The answer must hinge on whether these measures are proportionate. I say that very seriously. My noble friend the Minister makes a good argument to the effect that these measures were judiciously chosen to disrupt as little as possible, in the face of an identified threat. It would be silly to dismiss the claim that we try to slow things up while increasing the opportunity for people to get a booster jab. But I keep coming back to one question: why would that logic not now apply to every future variant or, indeed, to every disease as yet unencountered by our doctors? Are we in danger of permanently tilting the balance, so that we have pre-emptive stay-at-home orders or other restrictions, on the off-chance, every time there is something that may or may not turn out to be a severe public health risk?
It is here that we have to make our stand. Over the last 18 months, what has most alarmed me is a reversal in the burden of proof. When proposing to take away people’s elemental freedoms, the onus must be on the proponents of change to prove their case. It is not for defenders of the status quo ante, defenders of our traditional freedoms, to show why restrictions are not necessary. I am not sure that has happened in this case. Even if it has, how are we not opening the door to the same reasoning in future, so that we have a see-saw of constant lockdowns or other bans and restrictions, every time something happens, just to be on the safe side? That would be a fundamental alteration in the relationship between state and citizen.
As my noble friend Lord Cormack said, this was largely a Conservative Party debate in the other place. I tuned in and watched it: I saw 17 successive Conservative speakers, and that was not for a want of people from the other side or a bias in the Chair. The debate was largely confined to the government Benches and I do not see that as a bad thing. I am proud to be a member of a party that takes questions of personal freedom seriously. That is why I finish by saying that, on this or other issues, we must not reverse the way in which we normally determine guilt or innocence. We usually have a very high burden of proof before we confine people to house arrest and we should not lower that, either in this or in more general cases. Freedom should always be our default.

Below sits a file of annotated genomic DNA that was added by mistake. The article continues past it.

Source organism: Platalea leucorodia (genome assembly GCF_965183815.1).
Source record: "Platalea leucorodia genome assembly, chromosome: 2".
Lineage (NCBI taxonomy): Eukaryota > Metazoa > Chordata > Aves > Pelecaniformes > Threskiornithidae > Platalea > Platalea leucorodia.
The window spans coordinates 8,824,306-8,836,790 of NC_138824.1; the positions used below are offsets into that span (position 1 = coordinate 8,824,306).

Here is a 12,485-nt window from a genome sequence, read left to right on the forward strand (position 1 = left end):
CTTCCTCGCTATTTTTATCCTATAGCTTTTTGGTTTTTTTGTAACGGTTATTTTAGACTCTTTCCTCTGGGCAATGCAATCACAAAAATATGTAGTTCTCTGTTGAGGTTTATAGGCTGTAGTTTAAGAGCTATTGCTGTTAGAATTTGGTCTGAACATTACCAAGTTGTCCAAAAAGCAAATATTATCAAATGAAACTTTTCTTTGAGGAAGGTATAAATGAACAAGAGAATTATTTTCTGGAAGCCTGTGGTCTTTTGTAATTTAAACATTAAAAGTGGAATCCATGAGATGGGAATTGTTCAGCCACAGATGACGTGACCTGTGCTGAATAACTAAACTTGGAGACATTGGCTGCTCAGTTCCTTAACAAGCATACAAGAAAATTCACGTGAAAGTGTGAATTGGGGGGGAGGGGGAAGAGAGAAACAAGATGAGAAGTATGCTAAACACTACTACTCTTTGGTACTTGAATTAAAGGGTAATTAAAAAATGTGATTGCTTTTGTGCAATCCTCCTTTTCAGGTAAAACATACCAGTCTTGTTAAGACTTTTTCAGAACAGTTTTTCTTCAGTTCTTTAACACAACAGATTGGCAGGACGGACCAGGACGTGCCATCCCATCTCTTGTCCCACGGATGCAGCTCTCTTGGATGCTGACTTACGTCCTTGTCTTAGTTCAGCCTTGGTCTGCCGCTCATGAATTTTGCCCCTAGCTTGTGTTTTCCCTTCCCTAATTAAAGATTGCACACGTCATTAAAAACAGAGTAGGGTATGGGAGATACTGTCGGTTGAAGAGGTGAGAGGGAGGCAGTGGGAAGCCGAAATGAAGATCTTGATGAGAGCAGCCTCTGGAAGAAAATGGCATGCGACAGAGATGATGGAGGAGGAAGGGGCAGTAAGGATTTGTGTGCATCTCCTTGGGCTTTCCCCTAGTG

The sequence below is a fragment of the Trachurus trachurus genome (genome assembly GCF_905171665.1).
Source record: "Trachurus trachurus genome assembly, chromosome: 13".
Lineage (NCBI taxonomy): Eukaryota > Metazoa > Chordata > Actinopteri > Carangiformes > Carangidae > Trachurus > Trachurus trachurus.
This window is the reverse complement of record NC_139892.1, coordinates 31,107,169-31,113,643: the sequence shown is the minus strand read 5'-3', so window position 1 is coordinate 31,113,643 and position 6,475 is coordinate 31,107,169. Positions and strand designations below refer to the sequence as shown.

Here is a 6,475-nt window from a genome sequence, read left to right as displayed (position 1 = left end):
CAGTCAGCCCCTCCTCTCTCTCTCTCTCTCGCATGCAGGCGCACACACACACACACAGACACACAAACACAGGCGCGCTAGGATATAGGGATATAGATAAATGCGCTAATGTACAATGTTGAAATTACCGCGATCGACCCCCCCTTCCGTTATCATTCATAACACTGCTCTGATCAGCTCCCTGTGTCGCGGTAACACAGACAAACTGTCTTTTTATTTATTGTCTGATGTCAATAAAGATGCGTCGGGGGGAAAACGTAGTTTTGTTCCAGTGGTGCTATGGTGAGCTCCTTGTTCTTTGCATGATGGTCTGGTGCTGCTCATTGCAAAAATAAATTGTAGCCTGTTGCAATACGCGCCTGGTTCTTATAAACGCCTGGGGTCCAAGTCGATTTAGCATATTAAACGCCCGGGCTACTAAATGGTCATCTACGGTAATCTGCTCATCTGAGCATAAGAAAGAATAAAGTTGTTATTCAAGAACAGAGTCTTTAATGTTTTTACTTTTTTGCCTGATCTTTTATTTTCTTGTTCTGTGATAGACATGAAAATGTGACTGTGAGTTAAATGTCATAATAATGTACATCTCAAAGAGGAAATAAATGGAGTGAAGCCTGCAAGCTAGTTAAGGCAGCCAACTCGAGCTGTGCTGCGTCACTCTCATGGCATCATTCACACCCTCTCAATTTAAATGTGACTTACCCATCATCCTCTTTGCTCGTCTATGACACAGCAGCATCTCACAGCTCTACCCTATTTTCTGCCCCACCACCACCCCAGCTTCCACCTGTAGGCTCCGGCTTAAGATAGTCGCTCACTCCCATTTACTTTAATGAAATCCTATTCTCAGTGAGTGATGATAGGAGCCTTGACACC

My Lords, I was interested in the comments we have just heard from the noble Lord, Lord Hannan of Kingsclere, and slightly surprised at how much of his speech I agreed with—in the sense that there is a danger from a constant stream of new variants, each provoking tactical responses in our own country. Therefore, I repeat the point I made yesterday at Question Time: it is in our national self-interest to ensure not only that people in this country are protected by vaccination but that people across the world are protected, because that will protect us in the future. It will stop us having these debates every two months, six months or year, ad infinitum.